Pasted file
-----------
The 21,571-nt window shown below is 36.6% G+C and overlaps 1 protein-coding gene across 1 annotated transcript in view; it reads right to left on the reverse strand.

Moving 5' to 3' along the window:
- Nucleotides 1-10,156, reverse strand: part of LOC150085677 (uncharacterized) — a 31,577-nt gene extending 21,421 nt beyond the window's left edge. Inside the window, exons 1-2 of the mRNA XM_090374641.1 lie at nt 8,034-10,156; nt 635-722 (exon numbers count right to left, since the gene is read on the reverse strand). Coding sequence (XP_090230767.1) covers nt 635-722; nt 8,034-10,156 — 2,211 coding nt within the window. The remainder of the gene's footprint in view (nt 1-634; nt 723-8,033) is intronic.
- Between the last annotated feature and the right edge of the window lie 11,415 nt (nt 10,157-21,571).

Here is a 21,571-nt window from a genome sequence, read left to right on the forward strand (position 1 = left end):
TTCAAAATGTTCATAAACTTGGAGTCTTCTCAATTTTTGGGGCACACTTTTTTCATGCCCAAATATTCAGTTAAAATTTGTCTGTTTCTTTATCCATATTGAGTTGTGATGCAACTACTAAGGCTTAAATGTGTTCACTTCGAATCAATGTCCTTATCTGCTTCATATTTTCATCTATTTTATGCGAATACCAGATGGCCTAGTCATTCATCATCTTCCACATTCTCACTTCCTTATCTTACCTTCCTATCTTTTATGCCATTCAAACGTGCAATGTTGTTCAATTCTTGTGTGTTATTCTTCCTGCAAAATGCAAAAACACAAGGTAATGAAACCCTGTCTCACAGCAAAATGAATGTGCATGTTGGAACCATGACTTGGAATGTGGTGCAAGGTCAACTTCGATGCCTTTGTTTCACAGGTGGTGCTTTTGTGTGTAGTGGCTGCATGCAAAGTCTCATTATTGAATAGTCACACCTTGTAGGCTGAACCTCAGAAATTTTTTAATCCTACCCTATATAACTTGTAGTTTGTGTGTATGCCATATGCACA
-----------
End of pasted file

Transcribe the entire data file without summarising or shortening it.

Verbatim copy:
The 21,571-nt window shown below is 36.6% G+C and overlaps 1 protein-coding gene across 1 annotated transcript in view; it reads right to left on the reverse strand.

Moving 5' to 3' along the window:
- Nucleotides 1-10,156, reverse strand: part of LOC150085677 (uncharacterized) — a 31,577-nt gene extending 21,421 nt beyond the window's left edge. Inside the window, exons 1-2 of the mRNA XM_090374641.1 lie at nt 8,034-10,156; nt 635-722 (exon numbers count right to left, since the gene is read on the reverse strand). Coding sequence (XP_090230767.1) covers nt 635-722; nt 8,034-10,156 — 2,211 coding nt within the window. The remainder of the gene's footprint in view (nt 1-634; nt 723-8,033) is intronic.
- Between the last annotated feature and the right edge of the window lie 11,415 nt (nt 10,157-21,571).

Here is a 21,571-nt window from a genome sequence, read left to right on the forward strand (position 1 = left end):
TTCAAAATGTTCATAAACTTGGAGTCTTCTCAATTTTTGGGGCACACTTTTTTCATGCCCAAATATTCAGTTAAAATTTGTCTGTTTCTTTATCCATATTGAGTTGTGATGCAACTACTAAGGCTTAAATGTGTTCACTTCGAATCAATGTCCTTATCTGCTTCATATTTTCATCTATTTTATGCGAATACCAGATGGCCTAGTCATTCATCATCTTCCACATTCTCACTTCCTTATCTTACCTTCCTATCTTTTATGCCATTCAAACGTGCAATGTTGTTCAATTCTTGTGTGTTATTCTTCCTGCAAAATGCAAAAACACAAGGTAATGAAACCCTGTCTCACAGCAAAATGAATGTGCATGTTGGAACCATGACTTGGAATGTGGTGCAAGGTCAACTTCGATGCCTTTGTTTCACAGGTGGTGCTTTTGTGTGTAGTGGCTGCATGCAAAGTCTCATTATTGAATAGTCACACCTTGTAGGCTGAACCTCAGAAATTTTTTAATCCTACCCTATATAACTTGTAGTTTGTGTGTATGCCATATGCACA